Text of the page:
A poetry collection exhibiting a long-term obsession with planes, especially fighter-planes from World War II, planes, planes, and more generally, flight, Fly Boy is filled with evocative replications of Canterbury poet Jeffrey Paparoa Holman’s basic, vigorous and deeply rooted song of boyhood, imaginative freedom and time past. A bit like Seamus Heaney’s nostalgic paeans to household items, Paparoa Holman’s poems show an art of linking vivid, musical phrases into small lyrical vignettes that read like private memorative recitations: revisitations of a formative aviation manual which the poet evidently pored over as a boy, meditations on birds and bird flight, pilot death, gliders, Antarctic Austers, Fokkers, Constellations, Vulcans, Barouders and Sunderlands.
Stories Without End: Essays 1975–2010, Judith Binney (Bridget Williams Books, 2009), 424 pp., $49.99
i.m. Dame Judith Binney, DNZM, FRSNZ,
How the Land Lies: Of Longing and Belonging, Pat White (Victoria University Press, 2010) 239 pp., $35.00
The eye, the ear,
Brian Brake: Lens on the World, edited by Athol McCredie (Te Papa Press, 2010) 352 pp., $99.99
Photojournalism is politics by other means, a form of persuasion, a type of propaganda, where photographs might proselytise on behalf of a world-view. Brian Brake (1927–88) was, as this book tells us, ‘New Zealand’s best-known photographer’, certainly during the latter part of his lifetime. But, as Athol McCredie, the book’s general editor, goes on to point out in his lucid and succinct introduction, though Brake had a successful international career and was a media legend in New Zealand, ‘the generation of “art” photographers who had emerged during his absence overseas largely ignored him’ — there is no School of Brian Brake, and meanwhile his images which once featured so prominently in international anthologies, such as Helmut and Alison Gernsheim’s Thames and Hudson survey A Concise History of Photography, have disappeared from more recent authoritative publications, such as 2004’s Magnum Stories: Sixty-One Photographers (edited by Chris Booth for Phaidon).
The Te Papa Brian Brake project, which combines this book selection of over 300 photographs and six essays – ranging from McCredie’s overview, to Lissa Mitchell’s examination of his early years, to Peter Ireland’s assessment of the best-seller New Zealand: Gift of the Sea (1963, revised edition 1973, new version 1990), to Damian Skinner’s revisionist reading of his museum and gallery object photographs — with a 2010 major retrospective exhibition at the Museum of New Zealand Te Papa Tongarewa, also extends to include an ongoing online cataloguing of selected Brake images in an attempt to do justice to the critical mass of around 115,000 photographs that were donated by Brake’s partner Wai-man Raymond (Amau) Lau to the Museum in 2001. That donated collection in turn doesn’t quite encompass Brake’s entire oeuvre — things have gone missing over time. (Various originals of a number of key colour images are also missing from the book, represented instead by barely adequate magazine reproductions.)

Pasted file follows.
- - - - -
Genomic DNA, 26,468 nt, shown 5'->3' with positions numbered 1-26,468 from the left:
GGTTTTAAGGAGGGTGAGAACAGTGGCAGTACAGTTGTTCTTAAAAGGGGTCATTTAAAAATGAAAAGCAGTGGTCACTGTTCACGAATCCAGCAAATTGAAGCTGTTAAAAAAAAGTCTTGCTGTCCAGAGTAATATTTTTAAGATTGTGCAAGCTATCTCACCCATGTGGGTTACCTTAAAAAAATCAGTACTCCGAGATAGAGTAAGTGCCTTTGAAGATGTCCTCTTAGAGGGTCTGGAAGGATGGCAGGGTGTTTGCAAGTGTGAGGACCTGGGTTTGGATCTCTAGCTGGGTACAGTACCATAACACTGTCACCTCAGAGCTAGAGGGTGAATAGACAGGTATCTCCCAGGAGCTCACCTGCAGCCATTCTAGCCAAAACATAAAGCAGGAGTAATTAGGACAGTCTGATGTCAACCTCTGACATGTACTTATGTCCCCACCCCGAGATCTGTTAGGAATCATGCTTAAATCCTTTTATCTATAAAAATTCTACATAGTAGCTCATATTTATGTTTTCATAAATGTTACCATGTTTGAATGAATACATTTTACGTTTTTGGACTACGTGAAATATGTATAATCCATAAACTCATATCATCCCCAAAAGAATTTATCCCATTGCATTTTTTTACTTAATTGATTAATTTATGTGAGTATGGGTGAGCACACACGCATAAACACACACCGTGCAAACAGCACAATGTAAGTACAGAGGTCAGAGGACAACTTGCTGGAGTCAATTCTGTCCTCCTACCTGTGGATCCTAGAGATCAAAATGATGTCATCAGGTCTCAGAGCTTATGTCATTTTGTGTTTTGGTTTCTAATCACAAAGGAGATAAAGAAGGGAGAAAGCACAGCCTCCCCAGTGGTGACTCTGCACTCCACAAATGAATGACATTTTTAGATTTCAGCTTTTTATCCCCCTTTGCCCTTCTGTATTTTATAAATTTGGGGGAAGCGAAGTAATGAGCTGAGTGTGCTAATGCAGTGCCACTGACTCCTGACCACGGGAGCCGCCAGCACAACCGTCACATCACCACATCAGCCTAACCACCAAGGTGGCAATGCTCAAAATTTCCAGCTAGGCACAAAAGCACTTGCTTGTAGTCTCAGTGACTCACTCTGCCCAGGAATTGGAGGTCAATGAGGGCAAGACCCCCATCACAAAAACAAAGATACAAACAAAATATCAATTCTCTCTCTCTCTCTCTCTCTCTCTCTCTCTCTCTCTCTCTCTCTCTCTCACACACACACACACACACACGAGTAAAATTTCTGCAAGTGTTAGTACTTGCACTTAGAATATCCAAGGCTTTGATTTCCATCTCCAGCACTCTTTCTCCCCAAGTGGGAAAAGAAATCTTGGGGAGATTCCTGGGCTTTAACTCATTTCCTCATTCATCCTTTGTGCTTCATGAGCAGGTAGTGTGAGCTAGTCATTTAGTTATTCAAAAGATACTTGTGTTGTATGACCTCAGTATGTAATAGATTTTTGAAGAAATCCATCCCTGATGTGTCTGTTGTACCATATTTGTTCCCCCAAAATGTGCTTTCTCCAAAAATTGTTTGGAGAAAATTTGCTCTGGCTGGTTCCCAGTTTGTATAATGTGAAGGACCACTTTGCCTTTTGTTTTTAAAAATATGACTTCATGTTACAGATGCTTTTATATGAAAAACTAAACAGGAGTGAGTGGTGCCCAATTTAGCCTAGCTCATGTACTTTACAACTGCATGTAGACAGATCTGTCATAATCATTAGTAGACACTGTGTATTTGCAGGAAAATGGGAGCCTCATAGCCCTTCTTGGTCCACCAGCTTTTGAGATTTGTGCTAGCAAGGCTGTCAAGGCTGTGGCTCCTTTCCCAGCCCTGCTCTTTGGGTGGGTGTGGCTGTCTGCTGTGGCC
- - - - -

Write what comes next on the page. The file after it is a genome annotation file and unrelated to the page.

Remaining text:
Kingdom of Alt, Jack Ross (Titus Books, Auckland, 2010) 240 pp., $45.00
If Jack Ross has not read J.G. Ballard’s The Atrocity Exhibition, someone should get it for him. Kingdom of Alt has some of the serial agonistic airs of that work, but it is more dispersed: Kingdom of Alt is a collection of tales and takes involved with relations between real-life events and imaginary fictions that score the traumas of those real lives. The narrators include variously: a twenty-or-so female university student, a thirtyish divorcee taking evening poetry classes and making freakish death films from video fragments, a middle-aged man, Jack Ross himself as the speaking author, and other, both fragmentary and unified, human-ish points of view.
The book opens with ‘Trauma’, a compelling short story that lampoons the difficult-subject liberal university course, the traumatised people who take it, and the suiciding student who seems to be the inevitable result of that equation. The story is largely presented as a series of journal entries including marginal edits from the narrator. These edits tend towards smoothing out her self-presentation, so that the student will come across as nicer than her first-thought compositional impulses might indicate. Thus ‘correcting’ the university journal or essay is associated with self-editing as making nice. By extension, smoothing out and correcting writing – making ‘good’, finished art – is presented as a making-nice of the painful equations of human culture. Kingdom of Alt does not want to make nice in that way. The fictive framing of this story, as with others in this collection, is multiple: real-life journalism, psychological theory, an embedded story, and the draft composition journal bracket each other, while the tale moves toward its ‘resolution’ of sorrow and sympathetic incomprehension.
From Under the Overcoat, Sue Orr (Vintage, 2011), 348 pp., $29.99
Clothes: whether it’s the beret worn by Anna Sergeevna in Chekhov’s ‘The Lady with the Little Dog’, or the beige raincoat donned by the protagonist of Lorrie Moore’s ‘How to be an Other Woman’, or Nie Chuanqing’s ‘blue gown of lined silk’ in Eileen Chang’s ‘Love in a Fallen City’ (i), or the ‘dark mohair’ bristling at the nape of tragic heroine of Maurice Duggan’s ‘Blues for Miss Laverty’ (ii), the garb writers choose to dress their characters in not only offers the kind of detail that makes prose convincing and compelling, but resonates with thematic and symbolic effect.